Thursday, October 18, 2012

The cinnamon buns...

I'm not sure what I was thinking, but after rolling out the dough, putting the sugar mixture on the dough, rolling it into a cylinder and cutting the dough into buns, I neglected to take any pictures!  And once they were proofed, baked and out of the oven, I neglected then, too, to take pictures (I'm pretty useless, aren't I?).  My excuse?  I was hosting a breakfast morning at mine and was literally incredibly eager to make these suckers that I forgot all about telling you wonderful folks about it! 

So then, you'll have to trust me when I say that they came out AMAZING!  They flew off the table and were gone before I could blink.  Everyone did compare them to Gail's bakery cinnamon buns and said mine were better!  I think they were being nice, but they insisted they weren't.  I did like them and thought they came out quite well, but I thought they needed a bit more cinnamon.  No one else agreed!

So then, here's the 'Morning Bun' recipe (from the Art & Soul of Baking - Sur La Table) that I then used following Bo Friberg's croissant dough recipe:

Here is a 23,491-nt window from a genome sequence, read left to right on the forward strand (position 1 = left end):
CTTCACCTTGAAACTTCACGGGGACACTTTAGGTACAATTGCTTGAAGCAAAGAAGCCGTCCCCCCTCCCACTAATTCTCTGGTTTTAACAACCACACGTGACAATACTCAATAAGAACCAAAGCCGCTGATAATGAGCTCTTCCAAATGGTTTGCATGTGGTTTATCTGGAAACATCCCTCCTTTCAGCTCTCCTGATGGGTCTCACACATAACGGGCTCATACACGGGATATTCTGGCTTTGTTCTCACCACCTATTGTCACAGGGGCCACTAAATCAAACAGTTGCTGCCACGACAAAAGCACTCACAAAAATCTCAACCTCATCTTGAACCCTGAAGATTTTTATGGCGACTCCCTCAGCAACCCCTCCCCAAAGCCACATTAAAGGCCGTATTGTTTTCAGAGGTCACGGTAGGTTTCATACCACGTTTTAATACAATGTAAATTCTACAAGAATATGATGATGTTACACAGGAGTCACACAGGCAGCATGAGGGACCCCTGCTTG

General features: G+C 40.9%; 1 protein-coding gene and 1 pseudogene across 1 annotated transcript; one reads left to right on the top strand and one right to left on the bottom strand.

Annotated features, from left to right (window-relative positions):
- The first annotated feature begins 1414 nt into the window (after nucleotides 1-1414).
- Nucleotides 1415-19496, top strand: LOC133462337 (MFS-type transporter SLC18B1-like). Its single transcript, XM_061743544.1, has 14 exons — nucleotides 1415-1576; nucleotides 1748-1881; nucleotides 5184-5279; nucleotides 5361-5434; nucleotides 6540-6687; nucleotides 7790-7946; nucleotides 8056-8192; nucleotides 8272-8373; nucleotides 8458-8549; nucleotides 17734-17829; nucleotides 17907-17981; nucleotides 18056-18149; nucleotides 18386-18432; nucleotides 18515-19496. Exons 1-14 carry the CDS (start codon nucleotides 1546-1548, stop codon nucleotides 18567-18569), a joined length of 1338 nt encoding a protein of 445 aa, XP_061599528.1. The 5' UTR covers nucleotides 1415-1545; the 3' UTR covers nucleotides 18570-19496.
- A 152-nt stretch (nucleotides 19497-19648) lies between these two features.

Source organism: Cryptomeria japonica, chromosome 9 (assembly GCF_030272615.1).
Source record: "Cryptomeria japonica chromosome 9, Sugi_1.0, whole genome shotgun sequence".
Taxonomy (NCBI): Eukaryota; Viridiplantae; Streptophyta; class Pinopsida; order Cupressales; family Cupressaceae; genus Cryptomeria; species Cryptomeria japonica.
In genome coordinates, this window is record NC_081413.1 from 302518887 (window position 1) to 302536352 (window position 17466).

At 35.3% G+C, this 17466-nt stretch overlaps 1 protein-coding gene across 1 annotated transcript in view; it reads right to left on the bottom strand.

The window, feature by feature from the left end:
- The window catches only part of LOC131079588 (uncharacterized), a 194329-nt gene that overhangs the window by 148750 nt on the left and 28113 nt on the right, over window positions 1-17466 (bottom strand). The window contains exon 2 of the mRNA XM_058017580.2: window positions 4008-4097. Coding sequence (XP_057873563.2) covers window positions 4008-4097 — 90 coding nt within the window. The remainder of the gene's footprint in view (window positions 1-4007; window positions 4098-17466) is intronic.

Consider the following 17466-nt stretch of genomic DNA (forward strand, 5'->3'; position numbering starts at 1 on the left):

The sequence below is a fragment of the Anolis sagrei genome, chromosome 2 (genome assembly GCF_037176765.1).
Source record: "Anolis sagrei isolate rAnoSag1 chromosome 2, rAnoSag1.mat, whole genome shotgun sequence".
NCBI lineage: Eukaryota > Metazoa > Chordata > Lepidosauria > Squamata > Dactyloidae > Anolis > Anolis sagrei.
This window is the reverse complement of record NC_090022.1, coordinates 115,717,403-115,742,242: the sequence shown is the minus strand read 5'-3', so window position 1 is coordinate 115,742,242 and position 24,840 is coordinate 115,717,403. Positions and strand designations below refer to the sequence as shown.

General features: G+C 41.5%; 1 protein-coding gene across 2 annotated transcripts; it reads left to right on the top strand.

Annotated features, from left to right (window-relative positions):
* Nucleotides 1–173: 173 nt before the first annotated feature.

1 recipe of croissant dough (see prior posts for this)
1 large egg
2/3 cup firmly packed light brown sugar
2 1/2 tsp ground cinnamon
1/2 cup granulated sugar

On a lightly floured surface, roll the dough into an 18 X 11 X 1/4 inch rectangle.  Position the dough with a long side parallel to the edge of your work surface.  Brush any flour from the surface of the dough.  Whisk the egg in the small bowl just to break it up, then brush the entire surface of the dough lightly with the egg. 

In a medium bowl, stir together the brown sugar and cinnamon until thoroughly blended.  Sprinkle evenly over the dough, leaving a 1-inch border along the long edge of the dough farthest from you.

SHAPE THE DOUGH: Beginning with the long side closest to you, roll the dough into a cylinder, gently tucking and tightening as you roll.  Finish rolling the dough onto the border.  Roll the dough cylinder backward so that the seam is facing upward and pinch all along it to seal the dough.  It should be 18 inches long.  If not, roll it gently back and forth until it lengthens.  Cut the cylinder into 12 equal pieces, each about 1 1/2 inches wide.  Generously butter the muffin pan and place each piece cut side up in a muffin cup.